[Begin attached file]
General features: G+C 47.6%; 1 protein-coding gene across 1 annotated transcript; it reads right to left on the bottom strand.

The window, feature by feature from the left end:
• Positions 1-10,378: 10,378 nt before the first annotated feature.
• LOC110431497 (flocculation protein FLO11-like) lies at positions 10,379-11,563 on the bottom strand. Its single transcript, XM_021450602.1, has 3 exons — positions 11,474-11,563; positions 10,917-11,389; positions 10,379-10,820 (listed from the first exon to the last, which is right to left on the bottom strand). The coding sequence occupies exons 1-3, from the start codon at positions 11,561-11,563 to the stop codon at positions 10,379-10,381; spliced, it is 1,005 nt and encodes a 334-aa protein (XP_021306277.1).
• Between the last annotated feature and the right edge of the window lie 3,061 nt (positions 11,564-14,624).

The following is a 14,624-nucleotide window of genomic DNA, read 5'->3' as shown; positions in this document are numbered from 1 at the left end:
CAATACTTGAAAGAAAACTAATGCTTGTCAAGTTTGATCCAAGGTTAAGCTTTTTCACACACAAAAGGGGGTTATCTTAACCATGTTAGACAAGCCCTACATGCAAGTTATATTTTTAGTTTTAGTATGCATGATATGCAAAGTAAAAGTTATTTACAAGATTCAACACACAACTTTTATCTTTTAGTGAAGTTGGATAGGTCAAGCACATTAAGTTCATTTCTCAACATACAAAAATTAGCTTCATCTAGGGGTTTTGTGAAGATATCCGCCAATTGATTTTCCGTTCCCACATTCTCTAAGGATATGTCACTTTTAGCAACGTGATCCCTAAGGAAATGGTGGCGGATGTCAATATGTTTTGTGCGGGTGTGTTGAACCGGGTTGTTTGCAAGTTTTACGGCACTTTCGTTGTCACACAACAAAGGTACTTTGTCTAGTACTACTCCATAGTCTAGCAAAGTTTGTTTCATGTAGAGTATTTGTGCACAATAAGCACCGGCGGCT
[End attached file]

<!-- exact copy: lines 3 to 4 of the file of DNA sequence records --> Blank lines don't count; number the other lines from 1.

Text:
• Positions 1-10,378: 10,378 nt before the first annotated feature.
• LOC110431497 (flocculation protein FLO11-like) lies at positions 10,379-11,563 on the bottom strand. Its single transcript, XM_021450602.1, has 3 exons — positions 11,474-11,563; positions 10,917-11,389; positions 10,379-10,820 (listed from the first exon to the last, which is right to left on the bottom strand). The coding sequence occupies exons 1-3, from the start codon at positions 11,561-11,563 to the stop codon at positions 10,379-10,381; spliced, it is 1,005 nt and encodes a 334-aa protein (XP_021306277.1).